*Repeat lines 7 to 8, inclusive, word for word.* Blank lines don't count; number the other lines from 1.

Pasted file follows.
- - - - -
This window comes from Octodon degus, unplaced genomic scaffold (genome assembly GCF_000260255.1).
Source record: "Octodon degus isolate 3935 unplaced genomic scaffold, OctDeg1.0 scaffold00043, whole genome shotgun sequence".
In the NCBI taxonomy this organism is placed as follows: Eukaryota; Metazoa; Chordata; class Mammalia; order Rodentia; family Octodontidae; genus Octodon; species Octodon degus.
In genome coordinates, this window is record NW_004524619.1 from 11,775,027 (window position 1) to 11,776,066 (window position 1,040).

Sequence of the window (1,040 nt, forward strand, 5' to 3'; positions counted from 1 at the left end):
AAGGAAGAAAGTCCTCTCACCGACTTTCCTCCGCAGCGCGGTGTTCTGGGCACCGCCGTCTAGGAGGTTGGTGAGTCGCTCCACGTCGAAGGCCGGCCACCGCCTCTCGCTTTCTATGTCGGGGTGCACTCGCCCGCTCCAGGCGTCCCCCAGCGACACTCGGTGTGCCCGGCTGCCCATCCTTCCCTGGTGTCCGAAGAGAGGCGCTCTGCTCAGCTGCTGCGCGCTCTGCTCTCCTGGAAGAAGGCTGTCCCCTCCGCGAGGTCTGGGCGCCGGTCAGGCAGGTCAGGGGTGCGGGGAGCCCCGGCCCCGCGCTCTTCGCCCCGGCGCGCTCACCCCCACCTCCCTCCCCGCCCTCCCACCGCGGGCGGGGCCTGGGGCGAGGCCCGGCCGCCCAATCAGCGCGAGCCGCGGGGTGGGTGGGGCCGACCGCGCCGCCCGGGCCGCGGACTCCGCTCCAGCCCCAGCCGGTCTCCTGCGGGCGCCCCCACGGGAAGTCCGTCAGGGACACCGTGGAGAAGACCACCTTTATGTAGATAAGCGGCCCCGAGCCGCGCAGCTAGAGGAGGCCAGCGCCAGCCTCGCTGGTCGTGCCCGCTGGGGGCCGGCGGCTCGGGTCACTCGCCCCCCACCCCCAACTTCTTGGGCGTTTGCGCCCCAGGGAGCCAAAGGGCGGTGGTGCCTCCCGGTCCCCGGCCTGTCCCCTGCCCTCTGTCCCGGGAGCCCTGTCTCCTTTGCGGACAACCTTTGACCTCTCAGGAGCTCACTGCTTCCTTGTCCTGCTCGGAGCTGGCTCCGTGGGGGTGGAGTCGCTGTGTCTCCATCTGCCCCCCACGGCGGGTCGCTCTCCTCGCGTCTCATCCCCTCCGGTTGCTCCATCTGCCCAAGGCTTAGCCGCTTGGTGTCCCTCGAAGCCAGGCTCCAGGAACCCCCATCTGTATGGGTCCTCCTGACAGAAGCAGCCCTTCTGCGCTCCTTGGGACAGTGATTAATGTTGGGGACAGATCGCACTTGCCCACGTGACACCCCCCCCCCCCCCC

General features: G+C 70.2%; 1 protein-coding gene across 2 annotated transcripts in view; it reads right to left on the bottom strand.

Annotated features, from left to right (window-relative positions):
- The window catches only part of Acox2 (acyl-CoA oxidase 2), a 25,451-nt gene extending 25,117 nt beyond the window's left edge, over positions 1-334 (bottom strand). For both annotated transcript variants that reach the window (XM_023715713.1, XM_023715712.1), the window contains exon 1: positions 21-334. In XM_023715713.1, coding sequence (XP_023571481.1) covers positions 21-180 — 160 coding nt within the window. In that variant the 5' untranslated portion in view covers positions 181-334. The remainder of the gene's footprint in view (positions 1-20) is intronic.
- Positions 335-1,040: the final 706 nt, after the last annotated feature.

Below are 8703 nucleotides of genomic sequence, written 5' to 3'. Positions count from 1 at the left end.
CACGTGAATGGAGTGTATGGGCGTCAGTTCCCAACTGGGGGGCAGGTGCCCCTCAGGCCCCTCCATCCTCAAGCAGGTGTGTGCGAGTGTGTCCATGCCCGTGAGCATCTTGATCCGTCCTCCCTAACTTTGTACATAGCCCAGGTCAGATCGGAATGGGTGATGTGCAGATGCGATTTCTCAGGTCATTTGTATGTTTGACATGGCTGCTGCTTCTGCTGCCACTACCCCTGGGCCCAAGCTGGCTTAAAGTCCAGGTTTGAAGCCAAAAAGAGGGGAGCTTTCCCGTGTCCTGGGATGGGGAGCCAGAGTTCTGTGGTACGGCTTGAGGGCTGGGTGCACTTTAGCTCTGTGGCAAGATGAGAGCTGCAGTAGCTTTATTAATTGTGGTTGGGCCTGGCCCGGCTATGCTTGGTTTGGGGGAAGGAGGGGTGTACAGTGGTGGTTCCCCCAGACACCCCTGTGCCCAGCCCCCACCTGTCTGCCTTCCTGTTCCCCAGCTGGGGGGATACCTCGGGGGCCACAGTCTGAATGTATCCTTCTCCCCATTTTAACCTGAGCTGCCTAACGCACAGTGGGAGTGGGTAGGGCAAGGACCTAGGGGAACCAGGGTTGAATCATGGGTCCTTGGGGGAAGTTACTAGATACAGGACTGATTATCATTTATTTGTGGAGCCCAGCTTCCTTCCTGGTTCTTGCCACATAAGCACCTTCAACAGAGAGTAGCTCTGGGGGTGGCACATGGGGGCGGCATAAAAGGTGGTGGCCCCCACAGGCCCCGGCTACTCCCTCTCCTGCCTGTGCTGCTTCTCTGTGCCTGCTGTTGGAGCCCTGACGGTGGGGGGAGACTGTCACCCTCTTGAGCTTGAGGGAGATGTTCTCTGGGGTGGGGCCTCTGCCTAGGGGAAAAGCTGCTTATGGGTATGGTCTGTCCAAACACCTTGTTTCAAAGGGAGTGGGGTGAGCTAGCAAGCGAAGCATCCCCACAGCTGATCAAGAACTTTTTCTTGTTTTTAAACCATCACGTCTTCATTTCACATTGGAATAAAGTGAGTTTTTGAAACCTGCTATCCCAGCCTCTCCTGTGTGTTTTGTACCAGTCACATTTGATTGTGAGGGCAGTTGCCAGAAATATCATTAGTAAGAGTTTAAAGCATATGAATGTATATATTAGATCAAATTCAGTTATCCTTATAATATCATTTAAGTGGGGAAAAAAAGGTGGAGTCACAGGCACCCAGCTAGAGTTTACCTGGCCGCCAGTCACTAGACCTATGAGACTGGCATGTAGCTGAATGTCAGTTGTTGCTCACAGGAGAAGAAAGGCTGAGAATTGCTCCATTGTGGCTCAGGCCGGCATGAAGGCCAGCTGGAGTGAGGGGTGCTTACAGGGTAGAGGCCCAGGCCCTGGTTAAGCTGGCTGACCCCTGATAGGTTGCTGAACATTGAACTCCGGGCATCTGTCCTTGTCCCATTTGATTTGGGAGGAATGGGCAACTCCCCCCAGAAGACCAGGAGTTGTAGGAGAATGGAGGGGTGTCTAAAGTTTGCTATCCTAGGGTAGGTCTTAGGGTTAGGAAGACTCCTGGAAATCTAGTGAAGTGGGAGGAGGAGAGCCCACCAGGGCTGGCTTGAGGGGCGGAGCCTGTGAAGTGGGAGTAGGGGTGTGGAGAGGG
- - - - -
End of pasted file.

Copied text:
General features: G+C 70.2%; 1 protein-coding gene across 2 annotated transcripts in view; it reads right to left on the bottom strand.

Annotated features, from left to right (window-relative positions):